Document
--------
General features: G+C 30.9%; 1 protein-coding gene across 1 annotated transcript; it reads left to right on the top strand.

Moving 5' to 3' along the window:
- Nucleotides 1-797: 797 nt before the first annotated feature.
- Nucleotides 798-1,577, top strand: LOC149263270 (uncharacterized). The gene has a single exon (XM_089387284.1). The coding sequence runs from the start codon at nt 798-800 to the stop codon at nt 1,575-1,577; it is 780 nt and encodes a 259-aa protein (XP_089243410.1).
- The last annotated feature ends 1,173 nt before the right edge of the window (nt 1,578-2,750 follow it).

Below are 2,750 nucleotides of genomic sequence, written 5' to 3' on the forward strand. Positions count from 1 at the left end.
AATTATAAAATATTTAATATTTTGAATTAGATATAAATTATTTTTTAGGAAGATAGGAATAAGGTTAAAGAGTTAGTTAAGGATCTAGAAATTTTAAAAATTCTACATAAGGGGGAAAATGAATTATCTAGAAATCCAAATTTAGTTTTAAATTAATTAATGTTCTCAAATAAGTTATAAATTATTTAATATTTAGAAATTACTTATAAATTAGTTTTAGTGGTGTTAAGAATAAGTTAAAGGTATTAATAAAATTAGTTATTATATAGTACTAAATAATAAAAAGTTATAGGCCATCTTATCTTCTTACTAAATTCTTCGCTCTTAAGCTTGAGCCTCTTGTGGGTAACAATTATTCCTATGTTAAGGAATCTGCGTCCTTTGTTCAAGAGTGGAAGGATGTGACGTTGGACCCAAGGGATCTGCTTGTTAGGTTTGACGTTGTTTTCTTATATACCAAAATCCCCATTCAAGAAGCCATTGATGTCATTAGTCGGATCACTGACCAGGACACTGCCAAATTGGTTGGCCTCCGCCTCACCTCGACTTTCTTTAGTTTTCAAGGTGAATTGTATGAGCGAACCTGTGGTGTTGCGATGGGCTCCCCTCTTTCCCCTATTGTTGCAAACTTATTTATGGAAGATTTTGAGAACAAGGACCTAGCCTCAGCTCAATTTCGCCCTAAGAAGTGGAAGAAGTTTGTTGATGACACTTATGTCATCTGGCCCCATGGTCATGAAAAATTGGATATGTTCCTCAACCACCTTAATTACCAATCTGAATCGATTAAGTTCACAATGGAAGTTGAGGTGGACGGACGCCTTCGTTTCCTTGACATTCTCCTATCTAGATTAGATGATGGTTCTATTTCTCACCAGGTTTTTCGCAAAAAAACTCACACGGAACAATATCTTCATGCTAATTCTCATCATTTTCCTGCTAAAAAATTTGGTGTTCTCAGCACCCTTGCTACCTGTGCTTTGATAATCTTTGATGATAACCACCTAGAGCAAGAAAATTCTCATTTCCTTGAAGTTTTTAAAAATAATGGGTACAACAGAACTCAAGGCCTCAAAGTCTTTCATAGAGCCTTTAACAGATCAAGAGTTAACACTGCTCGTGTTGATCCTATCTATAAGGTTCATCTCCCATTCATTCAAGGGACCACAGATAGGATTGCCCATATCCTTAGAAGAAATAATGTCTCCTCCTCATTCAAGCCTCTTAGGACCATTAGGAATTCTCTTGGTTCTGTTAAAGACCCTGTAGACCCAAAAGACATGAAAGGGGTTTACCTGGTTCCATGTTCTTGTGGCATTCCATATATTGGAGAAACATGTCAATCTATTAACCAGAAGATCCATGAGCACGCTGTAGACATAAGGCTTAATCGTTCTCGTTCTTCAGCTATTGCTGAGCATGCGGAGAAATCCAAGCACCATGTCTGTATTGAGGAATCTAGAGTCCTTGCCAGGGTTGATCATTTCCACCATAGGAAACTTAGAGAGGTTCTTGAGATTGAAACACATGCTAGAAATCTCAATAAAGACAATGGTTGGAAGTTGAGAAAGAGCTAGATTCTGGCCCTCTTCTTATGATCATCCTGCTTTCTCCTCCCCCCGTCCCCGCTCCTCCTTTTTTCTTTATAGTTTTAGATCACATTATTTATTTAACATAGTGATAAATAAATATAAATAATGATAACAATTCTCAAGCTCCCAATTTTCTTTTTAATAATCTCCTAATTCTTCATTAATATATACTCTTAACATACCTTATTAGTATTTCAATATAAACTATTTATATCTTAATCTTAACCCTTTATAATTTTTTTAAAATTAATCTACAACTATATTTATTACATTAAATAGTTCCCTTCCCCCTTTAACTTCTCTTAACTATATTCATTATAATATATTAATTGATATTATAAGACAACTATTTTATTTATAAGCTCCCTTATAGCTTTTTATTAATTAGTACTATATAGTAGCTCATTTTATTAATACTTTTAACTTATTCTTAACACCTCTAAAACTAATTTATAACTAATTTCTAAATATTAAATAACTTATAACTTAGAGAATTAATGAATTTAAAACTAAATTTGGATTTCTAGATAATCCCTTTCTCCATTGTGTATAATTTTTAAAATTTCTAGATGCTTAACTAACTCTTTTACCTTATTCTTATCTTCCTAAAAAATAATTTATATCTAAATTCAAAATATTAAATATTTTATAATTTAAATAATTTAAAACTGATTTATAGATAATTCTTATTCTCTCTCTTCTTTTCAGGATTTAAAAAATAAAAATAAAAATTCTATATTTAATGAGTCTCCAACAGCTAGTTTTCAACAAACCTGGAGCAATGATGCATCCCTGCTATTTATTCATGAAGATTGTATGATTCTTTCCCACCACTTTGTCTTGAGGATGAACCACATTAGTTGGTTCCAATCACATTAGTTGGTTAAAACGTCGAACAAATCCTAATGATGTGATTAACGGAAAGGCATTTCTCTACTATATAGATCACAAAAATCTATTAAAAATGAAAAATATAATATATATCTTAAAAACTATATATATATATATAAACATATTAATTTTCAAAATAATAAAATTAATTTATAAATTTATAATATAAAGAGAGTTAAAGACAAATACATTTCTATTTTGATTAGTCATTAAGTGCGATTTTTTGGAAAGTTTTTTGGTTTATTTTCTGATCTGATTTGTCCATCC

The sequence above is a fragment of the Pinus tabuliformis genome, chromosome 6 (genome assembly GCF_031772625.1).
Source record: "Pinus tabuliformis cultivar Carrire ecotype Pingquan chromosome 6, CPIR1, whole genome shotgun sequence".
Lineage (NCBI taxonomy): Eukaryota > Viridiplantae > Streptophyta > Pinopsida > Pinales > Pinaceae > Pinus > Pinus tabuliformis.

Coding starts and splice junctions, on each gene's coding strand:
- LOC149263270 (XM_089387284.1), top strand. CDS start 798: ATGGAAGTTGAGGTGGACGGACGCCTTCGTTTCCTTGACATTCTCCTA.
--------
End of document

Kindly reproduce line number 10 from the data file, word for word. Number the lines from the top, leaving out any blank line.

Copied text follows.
Lineage (NCBI taxonomy): Eukaryota > Viridiplantae > Streptophyta > Pinopsida > Pinales > Pinaceae > Pinus > Pinus tabuliformis.